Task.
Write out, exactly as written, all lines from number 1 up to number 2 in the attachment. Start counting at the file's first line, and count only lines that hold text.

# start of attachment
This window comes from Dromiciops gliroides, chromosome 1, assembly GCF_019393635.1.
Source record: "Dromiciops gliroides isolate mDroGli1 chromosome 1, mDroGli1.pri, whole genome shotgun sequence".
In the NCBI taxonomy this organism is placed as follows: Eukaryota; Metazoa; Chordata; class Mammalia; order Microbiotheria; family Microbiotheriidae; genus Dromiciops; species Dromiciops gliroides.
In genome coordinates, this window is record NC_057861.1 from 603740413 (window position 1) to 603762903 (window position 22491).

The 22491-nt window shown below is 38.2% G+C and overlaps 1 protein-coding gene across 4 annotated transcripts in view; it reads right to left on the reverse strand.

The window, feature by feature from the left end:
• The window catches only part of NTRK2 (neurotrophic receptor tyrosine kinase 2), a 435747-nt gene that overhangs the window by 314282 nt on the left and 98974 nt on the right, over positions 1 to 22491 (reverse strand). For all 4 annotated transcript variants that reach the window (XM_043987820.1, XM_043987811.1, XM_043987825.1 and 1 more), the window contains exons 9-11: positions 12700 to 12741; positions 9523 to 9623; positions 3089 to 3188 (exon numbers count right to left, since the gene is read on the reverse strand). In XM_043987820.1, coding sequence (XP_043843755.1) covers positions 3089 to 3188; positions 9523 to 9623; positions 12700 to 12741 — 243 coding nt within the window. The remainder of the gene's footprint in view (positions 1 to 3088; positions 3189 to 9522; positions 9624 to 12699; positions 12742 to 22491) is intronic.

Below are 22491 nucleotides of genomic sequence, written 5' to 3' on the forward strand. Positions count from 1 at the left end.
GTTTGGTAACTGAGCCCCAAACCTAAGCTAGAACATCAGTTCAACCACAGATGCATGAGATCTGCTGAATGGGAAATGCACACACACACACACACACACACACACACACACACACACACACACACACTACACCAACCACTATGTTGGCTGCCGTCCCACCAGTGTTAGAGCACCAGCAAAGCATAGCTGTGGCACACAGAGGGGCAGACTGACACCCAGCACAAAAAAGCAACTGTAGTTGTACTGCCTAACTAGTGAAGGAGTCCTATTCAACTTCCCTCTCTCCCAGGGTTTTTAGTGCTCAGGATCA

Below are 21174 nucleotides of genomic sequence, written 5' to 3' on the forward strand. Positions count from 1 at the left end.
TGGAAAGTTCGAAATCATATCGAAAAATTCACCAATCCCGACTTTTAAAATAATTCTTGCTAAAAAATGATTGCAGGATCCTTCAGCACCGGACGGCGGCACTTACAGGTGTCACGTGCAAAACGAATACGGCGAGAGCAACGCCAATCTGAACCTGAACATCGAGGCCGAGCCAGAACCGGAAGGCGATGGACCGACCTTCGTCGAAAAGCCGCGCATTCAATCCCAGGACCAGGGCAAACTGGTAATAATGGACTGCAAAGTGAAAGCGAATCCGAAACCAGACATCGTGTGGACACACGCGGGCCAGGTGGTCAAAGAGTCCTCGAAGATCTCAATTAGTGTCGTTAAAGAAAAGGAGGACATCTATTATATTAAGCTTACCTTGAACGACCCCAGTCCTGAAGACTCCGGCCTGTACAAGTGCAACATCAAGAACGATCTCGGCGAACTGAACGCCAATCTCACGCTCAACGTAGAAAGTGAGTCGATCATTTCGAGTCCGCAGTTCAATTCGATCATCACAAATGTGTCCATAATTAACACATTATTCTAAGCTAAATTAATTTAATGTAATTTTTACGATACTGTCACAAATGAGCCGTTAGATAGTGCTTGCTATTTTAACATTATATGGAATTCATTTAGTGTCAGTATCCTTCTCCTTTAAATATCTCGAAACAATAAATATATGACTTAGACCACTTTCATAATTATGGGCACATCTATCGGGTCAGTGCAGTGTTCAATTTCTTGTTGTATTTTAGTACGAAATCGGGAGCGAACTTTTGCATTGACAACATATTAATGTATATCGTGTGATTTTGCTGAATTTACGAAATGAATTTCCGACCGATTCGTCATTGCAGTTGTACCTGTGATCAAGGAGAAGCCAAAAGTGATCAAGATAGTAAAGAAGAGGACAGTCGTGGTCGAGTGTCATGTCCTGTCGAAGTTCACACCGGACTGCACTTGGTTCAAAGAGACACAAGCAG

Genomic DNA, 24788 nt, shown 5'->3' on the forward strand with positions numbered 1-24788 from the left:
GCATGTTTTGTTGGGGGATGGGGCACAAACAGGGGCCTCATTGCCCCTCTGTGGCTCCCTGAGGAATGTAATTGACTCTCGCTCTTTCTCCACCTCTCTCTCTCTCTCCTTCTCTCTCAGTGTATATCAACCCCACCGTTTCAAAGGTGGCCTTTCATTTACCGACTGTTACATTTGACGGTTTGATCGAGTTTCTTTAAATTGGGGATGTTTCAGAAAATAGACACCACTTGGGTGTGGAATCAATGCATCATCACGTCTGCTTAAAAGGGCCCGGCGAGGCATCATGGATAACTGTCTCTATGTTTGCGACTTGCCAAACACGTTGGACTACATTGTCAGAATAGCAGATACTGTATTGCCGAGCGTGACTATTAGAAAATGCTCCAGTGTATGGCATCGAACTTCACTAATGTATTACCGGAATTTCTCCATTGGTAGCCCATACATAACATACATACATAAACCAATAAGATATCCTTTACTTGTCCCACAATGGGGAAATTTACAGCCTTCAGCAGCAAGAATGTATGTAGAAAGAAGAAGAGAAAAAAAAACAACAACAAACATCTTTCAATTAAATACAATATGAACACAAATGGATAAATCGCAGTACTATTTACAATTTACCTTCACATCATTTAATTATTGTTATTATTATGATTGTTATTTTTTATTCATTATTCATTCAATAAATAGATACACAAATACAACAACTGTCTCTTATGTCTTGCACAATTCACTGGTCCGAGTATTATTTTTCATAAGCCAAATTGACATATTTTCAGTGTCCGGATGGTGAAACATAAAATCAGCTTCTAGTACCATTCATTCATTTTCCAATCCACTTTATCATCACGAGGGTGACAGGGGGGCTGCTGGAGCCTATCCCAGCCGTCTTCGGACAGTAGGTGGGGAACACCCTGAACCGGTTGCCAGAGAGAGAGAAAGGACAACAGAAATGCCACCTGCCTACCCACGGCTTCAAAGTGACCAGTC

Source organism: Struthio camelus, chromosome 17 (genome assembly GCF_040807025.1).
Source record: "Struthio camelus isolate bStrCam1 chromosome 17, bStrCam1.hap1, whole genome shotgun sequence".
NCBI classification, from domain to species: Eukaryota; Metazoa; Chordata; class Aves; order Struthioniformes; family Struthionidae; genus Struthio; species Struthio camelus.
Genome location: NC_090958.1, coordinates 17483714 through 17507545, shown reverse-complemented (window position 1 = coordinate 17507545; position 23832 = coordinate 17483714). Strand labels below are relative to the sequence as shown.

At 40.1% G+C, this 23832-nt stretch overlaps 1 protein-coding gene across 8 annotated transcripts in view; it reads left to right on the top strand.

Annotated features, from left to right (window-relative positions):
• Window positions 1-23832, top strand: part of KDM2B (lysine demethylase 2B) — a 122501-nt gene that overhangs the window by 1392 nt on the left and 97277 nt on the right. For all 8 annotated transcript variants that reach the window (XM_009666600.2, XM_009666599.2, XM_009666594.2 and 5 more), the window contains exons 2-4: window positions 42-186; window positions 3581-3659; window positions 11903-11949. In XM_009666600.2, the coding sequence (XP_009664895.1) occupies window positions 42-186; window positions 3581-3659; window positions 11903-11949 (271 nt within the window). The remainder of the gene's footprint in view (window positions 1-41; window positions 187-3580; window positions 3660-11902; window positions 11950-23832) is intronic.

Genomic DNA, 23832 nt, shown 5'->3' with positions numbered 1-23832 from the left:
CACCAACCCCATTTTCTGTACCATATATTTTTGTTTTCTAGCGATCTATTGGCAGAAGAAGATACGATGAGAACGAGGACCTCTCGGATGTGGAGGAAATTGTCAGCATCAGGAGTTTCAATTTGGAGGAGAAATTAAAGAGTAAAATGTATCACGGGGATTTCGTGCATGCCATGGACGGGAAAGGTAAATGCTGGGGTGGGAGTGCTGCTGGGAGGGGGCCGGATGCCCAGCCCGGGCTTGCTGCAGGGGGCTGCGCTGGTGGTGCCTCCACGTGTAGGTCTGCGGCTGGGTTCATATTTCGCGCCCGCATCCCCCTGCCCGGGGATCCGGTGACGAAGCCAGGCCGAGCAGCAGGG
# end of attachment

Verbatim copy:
This window comes from Dromiciops gliroides, chromosome 1, assembly GCF_019393635.1.
Source record: "Dromiciops gliroides isolate mDroGli1 chromosome 1, mDroGli1.pri, whole genome shotgun sequence".